Additional documentation and key personnel may be requested during the inspection, which must be made available. The inspector may also visit some of the sites involved in the clinical trial such as pharmacies and laboratories.

Inspection Outcome

A verbal summary will be provided at the end of the inspection. This presents an opportunity for any misunderstandings to be addressed ahead of the final inspection report, which will be provided by email at a later date.  Findings will be categorized as either minor, major or critical. An email response will be required to address any findings and to give an overview of any corrective or preventative actions resulting from the inspection.

Critical findings will be further reported to the GCP IAG (Inspection action group), and additional actions may result from their review of the findings.  These actions will depend on the critical finding and the impact to human safety and data integrity. These actions can include quarterly reporting, early re-inspections, referral to relevant authorities, suspension of clinical trial applications and infringement notices or prosecution.

GCP Compliance Tools

To help relevant parties comply with GCP regulations, the MHRA has put together several tools to help achieve compliance as detailed below.

The GCP compliance forum allows researchers to discuss GCP regulations.

GCP Stakeholder Engagement Meetings (StEM) are now held annually, providing a forum of discussion between GCP Inspectorate and key stakeholders. The GCP StEM focuses on the conduct of clinical trials of investigational medicinal drugs.

The annual GCP Laboratories Stakeholder meeting also provides a forum of discussion between the MHRA GCP inspectorate and stakeholders on issues pertaining to the analysis of samples from clinical studies.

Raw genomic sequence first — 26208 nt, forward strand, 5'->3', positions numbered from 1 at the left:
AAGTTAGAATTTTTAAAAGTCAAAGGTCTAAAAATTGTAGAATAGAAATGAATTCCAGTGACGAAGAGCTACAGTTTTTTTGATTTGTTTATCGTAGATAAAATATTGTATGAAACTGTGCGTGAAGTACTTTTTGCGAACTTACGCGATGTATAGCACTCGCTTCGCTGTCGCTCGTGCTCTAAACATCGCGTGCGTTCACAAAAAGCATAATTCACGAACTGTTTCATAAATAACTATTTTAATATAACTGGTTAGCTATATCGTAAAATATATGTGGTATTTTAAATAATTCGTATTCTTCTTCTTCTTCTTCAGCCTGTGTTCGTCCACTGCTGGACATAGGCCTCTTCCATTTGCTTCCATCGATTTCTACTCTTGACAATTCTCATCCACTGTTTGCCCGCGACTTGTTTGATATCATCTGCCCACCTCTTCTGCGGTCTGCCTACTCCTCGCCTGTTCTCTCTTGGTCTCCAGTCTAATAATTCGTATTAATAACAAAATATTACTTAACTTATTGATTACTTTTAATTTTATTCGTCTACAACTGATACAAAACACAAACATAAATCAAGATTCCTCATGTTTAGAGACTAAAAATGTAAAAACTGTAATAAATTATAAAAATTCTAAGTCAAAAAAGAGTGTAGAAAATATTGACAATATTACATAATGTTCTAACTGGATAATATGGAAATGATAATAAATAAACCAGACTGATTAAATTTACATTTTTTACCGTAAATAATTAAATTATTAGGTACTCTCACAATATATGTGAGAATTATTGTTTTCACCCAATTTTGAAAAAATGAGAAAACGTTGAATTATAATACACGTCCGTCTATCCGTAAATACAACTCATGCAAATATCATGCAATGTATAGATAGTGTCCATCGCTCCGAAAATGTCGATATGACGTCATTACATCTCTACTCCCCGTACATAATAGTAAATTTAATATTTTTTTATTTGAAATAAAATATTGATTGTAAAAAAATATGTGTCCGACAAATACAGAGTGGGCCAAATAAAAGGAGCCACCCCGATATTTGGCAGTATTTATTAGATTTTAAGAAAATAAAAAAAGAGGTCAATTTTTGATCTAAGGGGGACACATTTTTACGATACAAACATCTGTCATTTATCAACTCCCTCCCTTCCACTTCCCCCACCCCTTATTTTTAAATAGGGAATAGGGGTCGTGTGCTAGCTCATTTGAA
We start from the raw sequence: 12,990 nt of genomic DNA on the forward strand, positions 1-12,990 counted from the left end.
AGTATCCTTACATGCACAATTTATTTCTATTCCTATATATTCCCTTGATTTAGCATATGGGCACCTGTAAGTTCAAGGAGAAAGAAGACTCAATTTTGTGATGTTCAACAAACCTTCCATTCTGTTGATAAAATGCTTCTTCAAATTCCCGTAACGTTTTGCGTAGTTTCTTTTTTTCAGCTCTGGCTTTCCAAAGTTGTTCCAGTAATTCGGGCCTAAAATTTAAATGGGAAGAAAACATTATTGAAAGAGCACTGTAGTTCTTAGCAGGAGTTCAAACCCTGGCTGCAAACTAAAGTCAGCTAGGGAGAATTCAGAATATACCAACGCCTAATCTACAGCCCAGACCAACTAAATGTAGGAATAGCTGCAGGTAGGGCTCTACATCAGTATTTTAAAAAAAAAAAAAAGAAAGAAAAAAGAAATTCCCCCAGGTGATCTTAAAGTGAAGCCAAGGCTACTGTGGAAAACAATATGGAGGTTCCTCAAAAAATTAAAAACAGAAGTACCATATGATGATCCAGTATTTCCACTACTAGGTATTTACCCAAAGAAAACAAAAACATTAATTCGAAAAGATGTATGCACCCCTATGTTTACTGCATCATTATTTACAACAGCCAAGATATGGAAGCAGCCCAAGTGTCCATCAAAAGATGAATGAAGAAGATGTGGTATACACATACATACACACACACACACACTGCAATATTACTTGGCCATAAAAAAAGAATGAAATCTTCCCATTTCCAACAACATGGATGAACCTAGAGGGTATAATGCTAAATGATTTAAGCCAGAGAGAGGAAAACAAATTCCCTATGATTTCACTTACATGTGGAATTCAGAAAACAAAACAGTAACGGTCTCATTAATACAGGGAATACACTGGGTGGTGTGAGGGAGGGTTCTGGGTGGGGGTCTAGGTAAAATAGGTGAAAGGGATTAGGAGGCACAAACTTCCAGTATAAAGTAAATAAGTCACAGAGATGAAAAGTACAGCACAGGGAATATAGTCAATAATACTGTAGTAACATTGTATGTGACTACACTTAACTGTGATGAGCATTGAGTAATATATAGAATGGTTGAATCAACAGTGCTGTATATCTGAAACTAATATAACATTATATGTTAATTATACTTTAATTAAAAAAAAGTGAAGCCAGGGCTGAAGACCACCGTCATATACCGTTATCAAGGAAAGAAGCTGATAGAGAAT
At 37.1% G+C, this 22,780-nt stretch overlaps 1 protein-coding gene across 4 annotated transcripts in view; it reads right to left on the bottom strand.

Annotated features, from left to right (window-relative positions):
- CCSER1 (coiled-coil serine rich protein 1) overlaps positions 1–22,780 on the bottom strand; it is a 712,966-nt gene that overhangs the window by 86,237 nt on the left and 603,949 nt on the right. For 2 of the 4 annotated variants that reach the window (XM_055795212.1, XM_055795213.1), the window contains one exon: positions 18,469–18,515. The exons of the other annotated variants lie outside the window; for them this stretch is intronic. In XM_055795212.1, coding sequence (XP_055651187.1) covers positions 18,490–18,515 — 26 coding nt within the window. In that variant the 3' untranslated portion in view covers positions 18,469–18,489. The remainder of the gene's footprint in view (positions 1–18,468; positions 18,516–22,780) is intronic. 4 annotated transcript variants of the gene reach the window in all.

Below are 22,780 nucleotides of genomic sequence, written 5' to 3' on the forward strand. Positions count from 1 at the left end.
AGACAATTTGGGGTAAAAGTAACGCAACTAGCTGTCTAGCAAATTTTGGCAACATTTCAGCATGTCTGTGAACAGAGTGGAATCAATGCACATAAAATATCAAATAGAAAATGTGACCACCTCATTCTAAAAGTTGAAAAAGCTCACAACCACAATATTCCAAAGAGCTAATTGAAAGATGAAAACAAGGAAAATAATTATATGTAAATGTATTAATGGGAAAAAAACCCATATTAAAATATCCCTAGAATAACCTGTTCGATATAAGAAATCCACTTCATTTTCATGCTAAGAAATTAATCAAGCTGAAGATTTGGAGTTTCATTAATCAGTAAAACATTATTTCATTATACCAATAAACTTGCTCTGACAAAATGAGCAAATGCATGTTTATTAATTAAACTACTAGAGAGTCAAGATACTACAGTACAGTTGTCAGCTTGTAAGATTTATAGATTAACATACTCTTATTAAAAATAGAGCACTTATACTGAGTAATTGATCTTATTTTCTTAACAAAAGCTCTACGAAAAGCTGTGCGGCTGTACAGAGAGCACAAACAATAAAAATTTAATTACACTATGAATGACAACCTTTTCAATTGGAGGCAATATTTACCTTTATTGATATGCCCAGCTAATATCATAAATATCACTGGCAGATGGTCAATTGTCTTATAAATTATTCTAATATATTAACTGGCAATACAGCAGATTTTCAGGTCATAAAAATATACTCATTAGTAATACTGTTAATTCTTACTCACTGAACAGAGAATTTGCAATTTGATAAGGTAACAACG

GCP Inspection Metrics Report – Inspection Findings

The Inspection Metrics Report covers inspection findings for 99 GCP audits of commercial sponsors, non-commercial sponsors, CRO’s, Investigator sites and Phase I units over a 1-year period (April 2016-March 2017).  There were 14 critical findings in total given for the following GCP breaches:

    • Pharmacovigilance
    • Record Keeping /Essential Documents-TMF
    • Clinical Trial Authorisation
    • Data Management – Data Integrity and monitoring
    • CSV- Computer System Validation
    • Monitoring
    • Subject Eligibility

The findings are detailed in the report and the highest number of findings relate to pharmacovigilance, TMF and monitoring which are summarised below.

Pharmacovigilance GCP breaches related to the use of unapproved updated Regulatory Summary Information (RSI), failure to use approved RSI for expectedness assessments and therefore the risk of inaccurate reporting of SUSARs and the potential for SUSARs to go unreported and inaccurate information being submitted in DSURs due to failing pharmacovigilance processes. There was a lack of control of the submission of the RSI to the REC and the MHRA, as evidence was seen that there was no consistency between the RSIs that were submitted to them.    GCP breaches relating to Record Keeping/Essential Documents-TMF included missing essential documents from TMF, TMF not clearly defined in terms of ancillary systems and documents located within them, difficulty in ready availability and accessing of documents and poor oversight/quality control of TMF maintenance.

There was a critical finding for monitoring by the sponsor whereby the sponsor failed to identify the recruitment of patients who were ineligible for participation within the range of trials reviewed.

The vast majority of these findings resulted from shortcomings in terms of sponsor oversight of CRO activities.  Sponsors need to ensure their processes in terms of oversight of CRO are robust, effective and that implementation of the processes is continuously monitored.

The MHRA Inspection Metrics Report is a useful document for stakeholders to use as a tool for internal auditing of clinical trials they are conducting and for establishing processes and procedures for conducting future clinical trials.


Search Real Regulatory